Six Important Things I’ve Learned About Digital Photography–Part I

Canon cameraNow that I’ve been digital for nearly a decade, I thought it might be time to share a few important things I’ve learned about the world of digital photography. Ready?

If you really love a photograph, make a print

Digital technology isn’t a sure bet. It’s likely to still be around 100 years from now, but in what format is anyone’s guess.  The very best way to preserve a photograph is to make a good quality print of it.  While you can make prints off your inkjet printer–and if you do so, I recommend archival ink (not cheap inkjet refills) and quality photo paper, I am still personally a fan of sending it off to the photo lab.  There are all kinds of quality online photo labs these days and the cost of a print is cheaper now than it was when I worked in a photo lab 30 years ago.  Not adjusted for inflation, it’s just cheaper.  Besides, I still think it’s more fun to pull out a photo album (and I am complete scrapbooking dork–I have them, but they’ll never win any prizes for coolness) than it is to gather ’round the computer screen. So, what’s your excuse?

Always back up your pictures

colorado photographer, family portrait

It’s not a matter of IF your hard drive will fail, it’s when.  I have been completely digital with my photography for about 10 years now.  In that time, I’ve averaged one hard drive failure per year.  I’ve never lost any photos, though.  I did lose my cookbook once.  That was annoying, but it was replaceable.  Photos aren’t.  I back up everything.  I’m pretty neurotic about it.   I back up to CD and DVD and to another hard drive.  I am considering an online back-up service.  I’ve heard good things about them, but I just haven’t made it a priority yet to make a decision.  I have a system and it’s saved my backside more than once.  When I finish a photo shoot and download the card to the computer (by the way, I use a card reader because a camera’s best use is NOT as a card reader), I immediately back up the session to either CD or DVD, depending on how many photos I’ve taken.  After I’ve sorted and edited and gotten rid of the bummers and retouched the good ones, I burn the finished product to a disk.  They’re all labeled and filed in nifty storage boxes in the basement.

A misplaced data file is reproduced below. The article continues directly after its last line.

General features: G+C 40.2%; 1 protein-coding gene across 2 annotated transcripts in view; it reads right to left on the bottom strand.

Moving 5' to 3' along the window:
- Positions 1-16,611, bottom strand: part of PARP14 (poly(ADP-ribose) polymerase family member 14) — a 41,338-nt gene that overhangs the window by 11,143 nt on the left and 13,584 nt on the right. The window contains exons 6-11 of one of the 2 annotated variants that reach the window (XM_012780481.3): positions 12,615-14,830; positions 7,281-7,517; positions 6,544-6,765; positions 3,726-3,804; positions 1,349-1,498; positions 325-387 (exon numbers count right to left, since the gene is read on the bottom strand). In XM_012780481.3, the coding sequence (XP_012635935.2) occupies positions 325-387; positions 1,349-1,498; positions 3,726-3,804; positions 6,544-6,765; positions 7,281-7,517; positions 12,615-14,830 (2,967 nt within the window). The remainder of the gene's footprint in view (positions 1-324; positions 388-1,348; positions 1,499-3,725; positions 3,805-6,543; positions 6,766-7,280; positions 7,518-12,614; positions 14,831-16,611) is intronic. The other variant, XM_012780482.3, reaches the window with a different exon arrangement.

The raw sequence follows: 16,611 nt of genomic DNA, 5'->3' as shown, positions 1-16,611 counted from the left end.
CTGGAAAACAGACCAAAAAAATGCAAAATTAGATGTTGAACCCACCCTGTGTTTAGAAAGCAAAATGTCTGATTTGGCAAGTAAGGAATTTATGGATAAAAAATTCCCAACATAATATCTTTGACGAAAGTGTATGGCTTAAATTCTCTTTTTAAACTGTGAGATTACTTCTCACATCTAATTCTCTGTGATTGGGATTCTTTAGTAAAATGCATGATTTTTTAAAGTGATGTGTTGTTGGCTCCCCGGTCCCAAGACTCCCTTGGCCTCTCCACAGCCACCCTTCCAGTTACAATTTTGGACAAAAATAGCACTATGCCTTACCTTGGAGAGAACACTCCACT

Photoshop’s Function is not to Make Bad Pictures into Good Ones.

People who say you can just “fix it in photoshop” probably haven’t ever used it.

Just because you can doesn’t mean you should.

More isn’t necessarily better.

Do those all sound like cliches? I suppose they are but it doesn’t necessarily make them true.  The job of Photoshop is to enhance already good photographs or to express your creativity.  You can even use it to retouch–soften wrinkles and remove blemishes, scarring, etc.  Making people look like living Barbie dolls, however, is NOT a good use of Photoshop. In fact, besides looking bizarre, it’s kind of creepy.  Photoshop can be used to make minor adjustments in exposure, balance the color, enhance the color a little to give it some “pop”.  There are also some really cool actions out there for creative effects (that’s another post–if you’re interested in learning about cool actions, leave me a comment and I’ll start writing).  Please resist the temptation to use all of them on the same photograph.

portrait photography, retouching, colorado photographer
If you want to see this bigger, click on it. It will pop up really big on your screen so you can see it in all its creepiness.

By the way, unless you are a professional photographer or a serious digital designer, Photoshop Elements will probably do nearly everything you could ever want to do to a photograph for a LOT less money than Photoshop.

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There are the first three.  Check back tomorrow and I’ll give you the other three.  I was going to put them all in one post, but I write too much, so now it’s two.

What have you learned?

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